Transfer pricing is becoming more and more of an issue in Romania. Although not a member yet of OECD Romania has tried in many cases to follow the rules of the OECD. A number of recent treaties against Double Taxation follow the OECD recommended format.

One of the areas in which the OECD has been particularly active is in the area of regulation of Transfer Pricing. Romania originally was a victim of much transfer activity. Entry into the European Union caused the question of transfer pricing to be examined in detail and the Government produced introduced an order in 016 to cover this point.

The order dealt in the main with two type of tax payers in relation to Transfer Pricing namely large tax payers and medium and small tax payers. If a company fell into any of these categories, then they need to be aware of the problems that may occur in the future.

The second category of tax payers per the provisions of Order No. 442/2016 from 22 January 2016, article 2 paragraph 1, are the large tax payers, and the small and medium tax payers performing annual transactions with all affiliates in the amount greater than or equal to any of the following thresholds:

  • 50.000 EUR, excluding VAT, in case of received / paid interest for financial services;
  • 50.000 EUR, excluding VAT, for services received / rendered;
  • 100.000 EUR, excluding VAT, in respect of transactions regarding the sale/ purchases of tangible or intangible goods.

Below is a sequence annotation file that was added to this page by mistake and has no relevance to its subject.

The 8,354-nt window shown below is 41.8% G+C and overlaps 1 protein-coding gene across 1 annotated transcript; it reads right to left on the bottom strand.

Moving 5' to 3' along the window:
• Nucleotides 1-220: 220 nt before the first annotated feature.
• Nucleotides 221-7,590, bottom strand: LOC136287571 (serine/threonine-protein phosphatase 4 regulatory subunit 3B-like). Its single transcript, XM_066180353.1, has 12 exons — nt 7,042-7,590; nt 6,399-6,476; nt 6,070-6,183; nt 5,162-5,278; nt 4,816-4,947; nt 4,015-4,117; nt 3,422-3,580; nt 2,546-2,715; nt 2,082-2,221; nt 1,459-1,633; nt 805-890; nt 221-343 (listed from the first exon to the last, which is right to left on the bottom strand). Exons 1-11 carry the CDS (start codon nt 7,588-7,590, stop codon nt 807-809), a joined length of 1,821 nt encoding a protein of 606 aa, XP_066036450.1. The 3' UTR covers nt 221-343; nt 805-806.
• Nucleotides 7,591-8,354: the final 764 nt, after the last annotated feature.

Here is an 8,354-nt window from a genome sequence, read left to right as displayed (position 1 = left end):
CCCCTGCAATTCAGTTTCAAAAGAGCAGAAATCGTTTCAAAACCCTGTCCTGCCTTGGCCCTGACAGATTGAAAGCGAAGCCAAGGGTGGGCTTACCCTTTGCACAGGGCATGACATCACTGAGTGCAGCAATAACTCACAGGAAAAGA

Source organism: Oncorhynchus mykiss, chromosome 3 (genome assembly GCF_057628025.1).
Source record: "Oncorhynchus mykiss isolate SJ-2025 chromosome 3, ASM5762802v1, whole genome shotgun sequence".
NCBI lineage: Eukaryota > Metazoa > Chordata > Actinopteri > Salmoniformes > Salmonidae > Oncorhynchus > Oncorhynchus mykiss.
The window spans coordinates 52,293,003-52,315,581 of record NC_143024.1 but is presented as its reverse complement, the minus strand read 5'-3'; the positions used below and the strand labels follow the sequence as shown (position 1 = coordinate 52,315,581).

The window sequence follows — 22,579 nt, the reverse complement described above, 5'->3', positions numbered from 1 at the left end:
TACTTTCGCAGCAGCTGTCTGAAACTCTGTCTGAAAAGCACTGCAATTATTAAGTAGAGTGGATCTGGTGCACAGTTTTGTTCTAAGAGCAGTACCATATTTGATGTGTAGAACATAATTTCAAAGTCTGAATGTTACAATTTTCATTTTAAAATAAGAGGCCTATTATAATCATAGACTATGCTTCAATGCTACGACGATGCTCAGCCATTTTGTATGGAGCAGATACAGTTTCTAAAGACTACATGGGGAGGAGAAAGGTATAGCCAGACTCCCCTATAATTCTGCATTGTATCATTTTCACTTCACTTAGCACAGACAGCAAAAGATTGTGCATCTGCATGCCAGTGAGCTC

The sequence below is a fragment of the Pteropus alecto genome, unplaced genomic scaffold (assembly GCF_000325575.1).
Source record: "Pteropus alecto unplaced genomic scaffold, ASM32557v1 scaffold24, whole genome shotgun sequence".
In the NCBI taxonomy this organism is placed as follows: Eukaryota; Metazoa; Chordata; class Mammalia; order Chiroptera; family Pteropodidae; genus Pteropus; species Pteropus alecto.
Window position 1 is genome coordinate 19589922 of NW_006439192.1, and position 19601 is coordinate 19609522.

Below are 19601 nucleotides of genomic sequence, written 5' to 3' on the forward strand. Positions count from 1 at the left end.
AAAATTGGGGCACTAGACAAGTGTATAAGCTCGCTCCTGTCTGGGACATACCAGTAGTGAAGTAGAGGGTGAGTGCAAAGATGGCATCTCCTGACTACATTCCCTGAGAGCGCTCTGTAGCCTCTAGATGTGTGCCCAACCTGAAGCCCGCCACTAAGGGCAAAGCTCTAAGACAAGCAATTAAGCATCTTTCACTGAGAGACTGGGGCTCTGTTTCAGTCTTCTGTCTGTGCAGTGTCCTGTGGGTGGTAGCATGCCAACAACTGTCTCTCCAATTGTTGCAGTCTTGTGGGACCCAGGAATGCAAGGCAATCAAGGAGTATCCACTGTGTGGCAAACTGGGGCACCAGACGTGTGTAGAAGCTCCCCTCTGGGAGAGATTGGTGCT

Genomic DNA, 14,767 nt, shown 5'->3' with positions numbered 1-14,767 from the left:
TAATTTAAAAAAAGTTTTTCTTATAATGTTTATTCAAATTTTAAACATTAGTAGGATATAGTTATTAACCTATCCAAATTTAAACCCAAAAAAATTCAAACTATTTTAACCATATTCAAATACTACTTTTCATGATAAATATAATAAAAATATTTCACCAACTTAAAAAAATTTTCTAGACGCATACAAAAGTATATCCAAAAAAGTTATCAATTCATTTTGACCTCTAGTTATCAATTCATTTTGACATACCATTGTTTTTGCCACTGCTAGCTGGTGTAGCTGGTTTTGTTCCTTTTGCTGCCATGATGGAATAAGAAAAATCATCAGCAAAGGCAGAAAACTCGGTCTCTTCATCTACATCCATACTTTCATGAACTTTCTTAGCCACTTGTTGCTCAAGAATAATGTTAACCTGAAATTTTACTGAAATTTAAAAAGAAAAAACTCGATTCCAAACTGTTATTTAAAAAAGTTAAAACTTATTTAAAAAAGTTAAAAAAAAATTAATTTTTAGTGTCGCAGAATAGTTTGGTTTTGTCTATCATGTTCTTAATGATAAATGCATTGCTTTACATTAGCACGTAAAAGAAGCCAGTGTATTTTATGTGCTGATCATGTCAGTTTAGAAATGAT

This category of tax payers have to register Pricing Transfer documentation with the fiscal authorities only at the request of the tax authority, when it is subject to an audit control by the fiscal authorities.

When an audit control is ongoing, the tax payers must draft the documentation within 30-60 days from the date of the request, which can be extended once at the written request of the tax payer by a further period of 30 calendar days.

If these thresholds are not met the medium and small taxpayer do not have to register the Transfer Pricing documentation at all, they just have to comply with the standard arm’s-length principle, according to the general rules of accounting and taxation.

Whilst large tax payers will or should be aware of the Transfer pricing requirements and will have persons able to deal with such matters, small to medium enterprises may not have these resources and should be aware of the requirements. They may be called upon for them to comply with these rules at some time in the future in the event of a tax audit.